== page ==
Now that Eric is six months old (tomorrow) and definitely on a more or less predictable, yet flexible, schedule, I am finding it a little easier to get back into the swing of giving Katie more structured instruction. She seems to thrive on this time and likes to “play school” with me. I still try to keep it loose—she is only three!—while intending to challenge her, keeping it structured, and giving her some idea of proper school etiquette and behavior. Even if we stay in our jammies to begin our learning (which is fun and more low-key), we must do our basic grooming and tidy our hair—we show respect for education by paying attention to how we present ourselves.

The biggest challenge for me is to teach her while tending to Eric at the same time. The only saving grace here is having practice in my professional teaching career with differentiating instruction and tending to thirty students at once; otherwise, I think I would feel fraught with distraction. He takes a short nap in the morning (very short) that allows us to read a few longer books together uninterrupted; the rest of the time I am setting Katie up on an activity and playing with him while walking around and giving formative feedback. I am still ironing out the kinks (and will be for quite some time).

Morning is a good time for learning, and after lunch we transitioned to working on our quilt, playing with grandparents, and other parts of life.

We started our learning session with reviewing our phonics flashcards. I am still working out my teaching of phonics. I got several good leads from other moms about resources to use, but after Eric was born I found myself not following through on checking those books out. I remember these awesome phonics flip-charts from my elementary school and would LOVE to get those…although it takes more than drilling. How I wish, wish, wish for experience being a reading teacher.

 

Next, we practiced writing our lower case letters. Katie loves these dry-erase-pen-friendly cards from Kumon. She traces the lines they have set up, and she has a blast using the dry-erase pen! We have number cards, also. Love these.

More writing practice.

While Eric was sleeping, we had story time. We ended with this book by Margaret Wise Brown, The Important Book. This was a recent purchase. This book is AWESOME and the possibilities for using it in instruction seem to me to be endless. The author writes a paragraph for each of several objects: apples, wind, grass, spoons, etc. She begins each paragraph with “The important thing about______ is that it______.” She attempts to catch hold of a young child’s subjectivity. For example, she writes “The important thing about an apple is that it is round.” She doesn’t really think so, but it is clear she is goading the reader into a response. Katie loves to take the bait on this. She loves to refute this book and to discuss what truly the most important aspects of the object might be. She told me that the important thing is not that the apple is round, but that you can eat it. When the author wrote, “The important thing about daisies are that they are white,” Katie exclaimed, “No, it’s not! It’s that bees can fly around them!” From there, she talked about pollen and making honey. She was stumped when we got to the paragraph about grass…but we talked about how it is important that grass can be eaten by animals who make milk. I cannot recommend this book enough, and if I were a grade school teacher, I would immediately snatch it up for my classroom.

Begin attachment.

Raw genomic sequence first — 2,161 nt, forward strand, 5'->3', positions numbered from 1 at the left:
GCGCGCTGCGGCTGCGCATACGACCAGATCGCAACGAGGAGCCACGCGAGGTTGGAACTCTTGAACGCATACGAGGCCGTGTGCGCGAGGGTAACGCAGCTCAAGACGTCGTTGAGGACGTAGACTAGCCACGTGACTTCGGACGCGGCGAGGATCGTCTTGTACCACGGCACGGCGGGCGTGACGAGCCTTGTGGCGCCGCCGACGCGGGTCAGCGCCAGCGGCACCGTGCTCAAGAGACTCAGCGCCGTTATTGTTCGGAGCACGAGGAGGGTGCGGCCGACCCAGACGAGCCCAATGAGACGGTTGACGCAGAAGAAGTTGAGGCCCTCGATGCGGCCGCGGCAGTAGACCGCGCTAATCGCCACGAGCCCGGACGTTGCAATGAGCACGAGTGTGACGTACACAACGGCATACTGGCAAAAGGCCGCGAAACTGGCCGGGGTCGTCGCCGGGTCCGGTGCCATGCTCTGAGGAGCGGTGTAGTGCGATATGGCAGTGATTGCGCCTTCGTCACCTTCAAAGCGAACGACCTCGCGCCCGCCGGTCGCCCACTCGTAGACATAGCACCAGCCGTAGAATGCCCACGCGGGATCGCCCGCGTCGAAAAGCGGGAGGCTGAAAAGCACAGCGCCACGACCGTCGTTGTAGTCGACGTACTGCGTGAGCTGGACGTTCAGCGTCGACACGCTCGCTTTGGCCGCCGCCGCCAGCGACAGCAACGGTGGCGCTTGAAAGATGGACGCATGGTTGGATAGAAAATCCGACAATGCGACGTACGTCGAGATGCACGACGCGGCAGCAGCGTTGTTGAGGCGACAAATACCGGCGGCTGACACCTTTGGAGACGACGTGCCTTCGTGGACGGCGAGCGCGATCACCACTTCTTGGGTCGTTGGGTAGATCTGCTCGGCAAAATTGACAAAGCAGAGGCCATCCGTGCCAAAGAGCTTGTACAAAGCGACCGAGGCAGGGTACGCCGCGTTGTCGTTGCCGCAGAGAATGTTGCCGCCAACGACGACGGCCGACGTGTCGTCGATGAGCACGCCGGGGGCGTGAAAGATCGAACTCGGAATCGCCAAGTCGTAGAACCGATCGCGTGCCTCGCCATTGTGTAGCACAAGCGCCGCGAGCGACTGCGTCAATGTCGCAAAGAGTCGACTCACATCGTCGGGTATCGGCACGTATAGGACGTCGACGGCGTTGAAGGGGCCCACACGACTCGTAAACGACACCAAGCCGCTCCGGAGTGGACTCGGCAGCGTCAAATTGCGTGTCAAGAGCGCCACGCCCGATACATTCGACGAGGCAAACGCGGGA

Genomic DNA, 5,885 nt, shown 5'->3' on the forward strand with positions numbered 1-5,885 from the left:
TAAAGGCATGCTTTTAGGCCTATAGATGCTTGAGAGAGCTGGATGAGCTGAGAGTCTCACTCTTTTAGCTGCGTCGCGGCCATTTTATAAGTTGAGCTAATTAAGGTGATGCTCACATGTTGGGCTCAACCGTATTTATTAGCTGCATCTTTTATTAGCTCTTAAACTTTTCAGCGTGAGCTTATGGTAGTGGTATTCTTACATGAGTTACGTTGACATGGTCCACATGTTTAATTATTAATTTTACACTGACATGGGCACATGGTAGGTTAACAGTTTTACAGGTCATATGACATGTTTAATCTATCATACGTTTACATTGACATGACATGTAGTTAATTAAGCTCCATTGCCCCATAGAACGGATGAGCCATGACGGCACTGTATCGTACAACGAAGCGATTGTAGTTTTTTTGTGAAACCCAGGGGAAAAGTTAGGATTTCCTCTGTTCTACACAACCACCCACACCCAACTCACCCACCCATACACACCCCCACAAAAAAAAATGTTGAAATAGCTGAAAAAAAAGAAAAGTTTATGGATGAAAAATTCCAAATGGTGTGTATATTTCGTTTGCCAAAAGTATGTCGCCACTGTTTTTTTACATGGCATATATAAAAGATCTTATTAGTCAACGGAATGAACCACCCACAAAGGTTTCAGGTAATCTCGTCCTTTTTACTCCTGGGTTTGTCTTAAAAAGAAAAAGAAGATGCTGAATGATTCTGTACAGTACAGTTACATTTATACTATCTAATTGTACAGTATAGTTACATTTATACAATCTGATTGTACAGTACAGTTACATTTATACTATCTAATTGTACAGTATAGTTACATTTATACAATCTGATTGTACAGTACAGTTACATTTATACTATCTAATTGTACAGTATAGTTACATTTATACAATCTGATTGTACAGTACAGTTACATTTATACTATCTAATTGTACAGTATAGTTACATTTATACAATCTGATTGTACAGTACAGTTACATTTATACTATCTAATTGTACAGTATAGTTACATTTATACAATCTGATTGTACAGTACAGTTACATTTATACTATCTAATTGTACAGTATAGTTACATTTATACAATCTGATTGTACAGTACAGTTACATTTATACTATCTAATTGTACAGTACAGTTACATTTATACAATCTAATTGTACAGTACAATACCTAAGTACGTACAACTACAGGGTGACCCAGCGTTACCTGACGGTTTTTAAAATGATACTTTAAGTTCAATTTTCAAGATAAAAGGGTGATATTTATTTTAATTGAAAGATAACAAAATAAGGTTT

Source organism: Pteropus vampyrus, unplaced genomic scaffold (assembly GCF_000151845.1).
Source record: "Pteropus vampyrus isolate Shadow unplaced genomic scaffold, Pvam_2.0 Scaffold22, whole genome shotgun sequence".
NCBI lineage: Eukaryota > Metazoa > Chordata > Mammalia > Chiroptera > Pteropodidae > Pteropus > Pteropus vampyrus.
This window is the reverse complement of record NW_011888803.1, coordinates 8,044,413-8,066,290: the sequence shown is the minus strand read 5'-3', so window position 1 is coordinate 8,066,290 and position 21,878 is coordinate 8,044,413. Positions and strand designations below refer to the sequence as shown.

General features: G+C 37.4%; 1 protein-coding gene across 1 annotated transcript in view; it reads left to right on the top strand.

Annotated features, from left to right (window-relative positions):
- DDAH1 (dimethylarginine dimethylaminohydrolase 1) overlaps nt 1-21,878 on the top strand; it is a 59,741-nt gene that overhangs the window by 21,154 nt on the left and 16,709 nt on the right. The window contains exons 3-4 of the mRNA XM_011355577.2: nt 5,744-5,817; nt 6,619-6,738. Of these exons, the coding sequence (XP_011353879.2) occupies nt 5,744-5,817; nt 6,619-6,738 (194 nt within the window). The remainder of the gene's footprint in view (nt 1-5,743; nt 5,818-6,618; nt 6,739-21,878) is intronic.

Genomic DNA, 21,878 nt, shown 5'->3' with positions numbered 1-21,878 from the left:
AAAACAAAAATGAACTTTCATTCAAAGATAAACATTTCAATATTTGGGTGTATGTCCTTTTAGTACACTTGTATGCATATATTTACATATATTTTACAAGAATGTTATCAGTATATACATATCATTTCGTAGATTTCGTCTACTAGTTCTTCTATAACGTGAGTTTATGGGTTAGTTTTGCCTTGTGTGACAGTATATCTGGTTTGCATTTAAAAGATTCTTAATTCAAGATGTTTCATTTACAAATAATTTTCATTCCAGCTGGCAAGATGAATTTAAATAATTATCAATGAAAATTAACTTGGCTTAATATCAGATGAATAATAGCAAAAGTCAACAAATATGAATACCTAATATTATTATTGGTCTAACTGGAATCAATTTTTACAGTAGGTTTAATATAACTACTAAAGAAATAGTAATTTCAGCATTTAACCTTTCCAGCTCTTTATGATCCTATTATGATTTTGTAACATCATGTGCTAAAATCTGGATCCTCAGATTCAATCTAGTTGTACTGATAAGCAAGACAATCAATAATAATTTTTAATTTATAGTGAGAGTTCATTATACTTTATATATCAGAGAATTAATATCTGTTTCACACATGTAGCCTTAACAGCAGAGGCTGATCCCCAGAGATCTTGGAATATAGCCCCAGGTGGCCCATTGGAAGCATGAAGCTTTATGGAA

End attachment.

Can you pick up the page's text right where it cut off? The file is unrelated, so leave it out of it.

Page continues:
After reading the book, we got out our special journal/picture paper.

On the back we made a brainstorm. In the middle bubble we wrote, “The important thing about Katherine June is that…” Then I showed her how to make spokes and bubbles, and I wrote down the ideas she came up with about herself:

From there, we wrote a composition together. Katie spoke it out loud, and I wrote it down for her.

Modeling on the book we had read, we began with “The important thing about Katherine June is that…”

Katie’s paragraph:

“The important thing about Katherine June is that she is sweet. She has powers, and she has an Amie. I like to pretend. The important thing about my brain is that I think about you and Amie and me. But the important thing is…Katie loves everything!”

While I went to get Eric dressed for the day, Katie worked on her picture to accompany her paragraph. The red person with the blue eyes and blue hair is herself, and the person next to her is Boppa “with his glasses” she said.

When we came back downstairs, I asked her to tell me about her picture. Then I asked her what she had done well on this assignment and to tell me why she thought she should earn a star sticker on it. It is never too soon to teach students to identify in self-reflection what it is that they do WELL…and to edify that.

Then it was music time!

Eric and I played the drums and other instruments while Katie danced. We used some of our Music Together music and had fun! Then we all danced to The Bangles and 80s Madonna. Of course, Katie loves “Walk Like an Egyptian” from The Bangles. We played it three times in a row, running around, being silly, and hiding and seeking.

It was a fun morning!

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